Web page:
On this side of the Atlantic, Brown’s warning should have the distinct ring of truth.  Pascal Lammy might have said this week that he is hopeful for a re-start, but there is little sign that the current administration will expend much political capital making this happen. More worryingly, The Times yesterday ran a timely piece arguing that the size of Bush’s trade deficit is a threat to growth not just in America, but for the rest of the world too.

In the wake of five years of accelerating globalization during which American wages have stalled and job creation has slowed, the national consensus to continue to liberalize trade –one that has held fast for more than fifty years -- is in danger of unraveling,   To rebuild that consensus, we need a clear vision, strong leadership and a serious program to ensure that working Americans benefit as much from globalization as American businesses.

For the past half century, open trade has been a crucial part of the formula for global peace and prosperity; and  America’s greatest leaders have maintained a broad, bipartisan consensus against protectionism. FDR and Harry Truman created the architecture for an open post-war system. JFK launched the modern series of multilateral trade talks.  President Reagan began the Uruguay Round and the NAFTA negotiations – and President Clinton enacted both with bipartisan support.

President Bush has failed to show any comparable leadership through the Doha Round and his broader economic policies.  Whatever we do, globalization is not going away or even slowing down. As FDR, Harry Truman, JFK and Bill Clinton all understood, liberal trade and globalization are ultimately progressive causes.  Progressive need to rebuild the national consensus for trade and globalization with a new program that will ensure that all Americans can benefit from both.

New NDN Report and Debate: The Bush Economic Record

As Director of NDN’s Globalization Initiative I’m pleased welcome our readers to a new experiment - two days of economic debate on our blog. Today we are launching new report – The Bush Economic Record. It is a guide to the President's economic mistakes. More than that, it is a reason why this administration must be held accountable for its failed economic stewardship in November elections.

You can download a copy of the report in PDF format here.

Over the next two days we have invited various guest bloggers to debate the administration's record, to highligth the key economic issues facing our country, and to discuss the priorities for progressives to make our economy work for all Americans once again. Over the coming days you will see contributions from:

The debate about the economy is becoming more important by the day. Driven by the issue of stagnant wages and flat incomes, a new CNN poll this week showed that the economy is the single most important issue for most voters in deciding how to cast their vote in November. For the first time the economy is more important to voters than Iraq, terrorism and immigration.

The administration has tried, and will continue to try, to spin its dismal economic record. But it will fail because ordinary Americans know that they're not gaining ground under Bush when they manage their real paychecks and bills every month. Finally, the political establishment is also waking up to the fact, as this Washington Post editorial said over the weekend, that most Americans just are not benefiting from our current growth.

We hope that today’s report, and the debate on this blog over the next few days, will help to further focus attention on the current administrations poor economic choices, and what we as progressives need to do ensure our economy works for all American’s once again. And I encourage anyone reading this to take part, either by blogging the report or by offering comments to any of our guest posters.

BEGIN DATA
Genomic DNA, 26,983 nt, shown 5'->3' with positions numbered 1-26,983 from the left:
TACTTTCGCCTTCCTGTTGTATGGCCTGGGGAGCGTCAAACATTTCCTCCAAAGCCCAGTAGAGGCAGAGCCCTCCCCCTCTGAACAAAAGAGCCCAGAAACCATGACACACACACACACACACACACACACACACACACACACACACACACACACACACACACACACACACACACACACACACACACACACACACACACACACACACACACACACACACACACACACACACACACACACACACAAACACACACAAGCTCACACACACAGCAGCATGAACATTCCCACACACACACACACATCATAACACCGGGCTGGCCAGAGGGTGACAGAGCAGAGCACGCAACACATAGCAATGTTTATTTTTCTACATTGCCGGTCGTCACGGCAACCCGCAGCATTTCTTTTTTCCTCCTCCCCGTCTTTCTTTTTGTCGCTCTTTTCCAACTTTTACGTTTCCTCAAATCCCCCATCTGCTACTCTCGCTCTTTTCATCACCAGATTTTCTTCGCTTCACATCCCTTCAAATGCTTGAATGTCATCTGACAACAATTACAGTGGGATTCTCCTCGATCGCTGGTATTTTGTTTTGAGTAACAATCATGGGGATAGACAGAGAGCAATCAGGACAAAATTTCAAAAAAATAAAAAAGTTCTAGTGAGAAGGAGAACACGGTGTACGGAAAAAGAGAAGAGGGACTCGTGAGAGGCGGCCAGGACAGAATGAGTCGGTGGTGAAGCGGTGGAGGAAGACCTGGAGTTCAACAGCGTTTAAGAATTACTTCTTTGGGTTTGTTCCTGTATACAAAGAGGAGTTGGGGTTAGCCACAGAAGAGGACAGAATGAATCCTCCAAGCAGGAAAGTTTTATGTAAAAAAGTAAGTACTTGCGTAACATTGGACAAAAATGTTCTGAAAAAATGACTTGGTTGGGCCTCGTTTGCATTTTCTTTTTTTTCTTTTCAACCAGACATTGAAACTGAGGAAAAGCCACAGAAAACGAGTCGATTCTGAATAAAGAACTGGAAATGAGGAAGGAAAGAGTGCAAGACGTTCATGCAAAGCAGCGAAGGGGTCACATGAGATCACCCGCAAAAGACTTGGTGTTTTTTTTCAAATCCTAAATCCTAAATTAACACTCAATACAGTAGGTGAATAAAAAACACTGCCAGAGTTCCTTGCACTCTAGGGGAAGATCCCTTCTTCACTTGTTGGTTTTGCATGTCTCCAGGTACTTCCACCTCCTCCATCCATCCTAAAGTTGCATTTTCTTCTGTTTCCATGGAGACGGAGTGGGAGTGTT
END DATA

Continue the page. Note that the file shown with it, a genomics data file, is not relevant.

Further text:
The Hidden Cost of the Falling Deficit Forecast

Once again, administration officials are corrupting a branch of economic science, and the American economy will pay a much bigger price than they realize. This week, the Treasury announced that based on spending and revenue data through May, the 2006 budget deficit will be some $100 billion less than the Treasury estimated just last February. The White House used the new estimate to trumpet the success of its tax cuts – which makes no economic sense, because Congress hasn’t passed tax cuts since February that could affect current economic activity in any way.

That leaves two possibilities. Either the revenue estimators at Treasury and spending estimators at OMB are wildly incompetent, and only recently became so – which frankly is not very likely. Or, the Treasury and White House manipulated the February estimate upward -- for example, using the most pessimistic economic assumptions available and massaging pay-out formulas for entitlements – so they could claim progress for their controversial policies in July. For an administration that has pursued political gain at almost any price, time and again, that seems entirely likely.

When the senior economic agencies and officials of the United States Government produce deficit estimates which wouldn’t pass muster in economic forecasting 101, they mislead the capital markets. Tens of billions of dollars in investments are made assuming that these estimates are as accurate as humanly possible – and no private forecaster can do an equally authoritative independent estimate, because nobody outside government has the Treasury’s revenue datasets and OMB’s spending datasets.

When these estimates are manipulated for cheap political purposes, it corrupts vital information flowing into U.S. capital markets, impairing their basic efficiency and distorting the distribution and cost of investment capital. And if it becomes a pattern – and when has this administration given up any of its bad habits? – the markets could simply stop trusting government data, and then the American economy could really suffer.